The central idea that inspires each chapter is that the Royal Navy became inseparable from British national identity. As a nation surrounded by water, the British people relied on a strong navy to preserve their lives, security, and trade. Yet, the authors skillfully describe the many other ways for which the nation identified with and relied on their navy. Brian Lavery examines how the industrial complex surrounding shipbuilding benefitted both navy and nation. Elite shipwrights expertly constructed the Navy’s ships, while the people secured employment in times of war. Additionally, the completed ships acted as symbols of their nation’s power and prestige.

    Margarette Lincoln demonstrates the central role the Navy and its preeminent officers played in British popular culture. While the press could ruin naval careers and public confidence with bad publicity, it was also the foremost outlet for expressions of commemoration. Letters, poems, and ballads as well as heroic tales of naval success united the British people through shared patriotism. Prints, paintings, and jewelry abounded to commemorate the actions of naval heroes, but none received as much recognition as Admiral Horatio Nelson.

    By the late eighteenth century, a recruit’s gentlemanliness became more important than his nobility, or lack thereof, and officer recruits emerged from more diverse backgrounds. Admiral Horatio Nelson embodied this new gentlemanliness expected of a British naval officer. Both Andrew Lambert and Marianne Czisnik establish Nelson’s place in British maritime history and his virtual deification by the British people. His unmatched character, courage, humility, and instinctual intelligence gave the British people a savior of sorts that made them feel protected, secure, and proud. Nelson became a part of the British identity and represented the ideal naval officer that few men would ever match.

    Nelson, Navy & Nation covers a variety of other related topics that paint the cultural and maritime history of Britain from 1688 to 1815. Each chapter is brief, and though the volume is not designed for in-depth research, its value lies in its accessibility to a general audience. Glossy, high-quality images of artifacts, paintings, and political cartoons enhance the volume’s worth by embellishing the historical accounts. Nelson, Navy & Nation is a perfect resource for those who attend the National Maritime Museum’s new long-term gallery, “Nelson, Navy, Nation,” and wish to expand their knowledge. Overall, it is an ideal starting point for anyone wishing to begin research on eighteenth-century British naval history from a cultural, rather than a military, perspective.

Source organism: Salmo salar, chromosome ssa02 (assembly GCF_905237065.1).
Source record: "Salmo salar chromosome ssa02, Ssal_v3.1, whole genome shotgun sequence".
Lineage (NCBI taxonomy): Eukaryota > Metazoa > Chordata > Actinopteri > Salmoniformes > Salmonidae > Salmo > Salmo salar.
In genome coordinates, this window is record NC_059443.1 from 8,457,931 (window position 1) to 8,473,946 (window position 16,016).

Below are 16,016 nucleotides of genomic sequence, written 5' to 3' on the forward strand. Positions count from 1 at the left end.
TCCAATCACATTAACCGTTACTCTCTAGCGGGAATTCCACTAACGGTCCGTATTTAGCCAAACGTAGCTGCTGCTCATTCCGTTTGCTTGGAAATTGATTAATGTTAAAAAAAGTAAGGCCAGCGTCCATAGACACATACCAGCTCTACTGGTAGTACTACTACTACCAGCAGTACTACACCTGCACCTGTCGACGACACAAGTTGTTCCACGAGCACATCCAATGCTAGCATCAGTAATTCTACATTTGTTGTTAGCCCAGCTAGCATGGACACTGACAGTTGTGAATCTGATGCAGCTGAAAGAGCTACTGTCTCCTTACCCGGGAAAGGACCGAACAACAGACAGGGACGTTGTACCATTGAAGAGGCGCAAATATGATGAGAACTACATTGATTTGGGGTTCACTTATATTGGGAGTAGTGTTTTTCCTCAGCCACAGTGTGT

• Annapolis: Naval Institute Press, 2013
    • 7-3/4” x 10”, hardcover, 240 pages
    • Illustrations, notes, bibliography, index. 
    • $37.95
    • ISBN: 9781591146032 

    Reviewed by Katie Riesenberg, University of West Florida


  • May 15, 2014 12:00 PM | David Eddy (Administrator)

    Oceans Odyssey 3: The Deep-Sea Tortugas Shipwreck, Straits of Florida: A Merchant Vessel from Spain’s 1622 Tierra Firme Fleet

    Greg Stemm and Sean Kingsley

    The aim of the first of the two volumes on the archaeology of the Dry Tortugas shipwreck is to present the results of the artifact analysis and to propose a tentative identification for the ship. This book also expresses Odyssey Marine Exploration’s commitment to sharing the results of their work with society. However, after twenty years since the conclusion of the excavation, only a collection of six preliminary reports was produced.

    The Dry Tortugas shipwreck was partially excavated by Seahawk Deep Ocean Technology of Tampa between 1990 and 1991. This project was a commercial operation directed to identify valuable artifacts. The site is located at a depth of 450 meters off the Tortugas Islands in the Florida Keys. Due to its depth, it was excavated exclusively using a Remotely Operated Vehicle (ROV) which recorded the position of the artifacts before to be recovered. This shipwreck has been tentatively identified as the Portuguese-built and Spanish-operated 117-ton Buen Jesús y Nuestra Señora del Rosario, a small merchant ship of the ill-fated Tierra Firme fleet of 1622.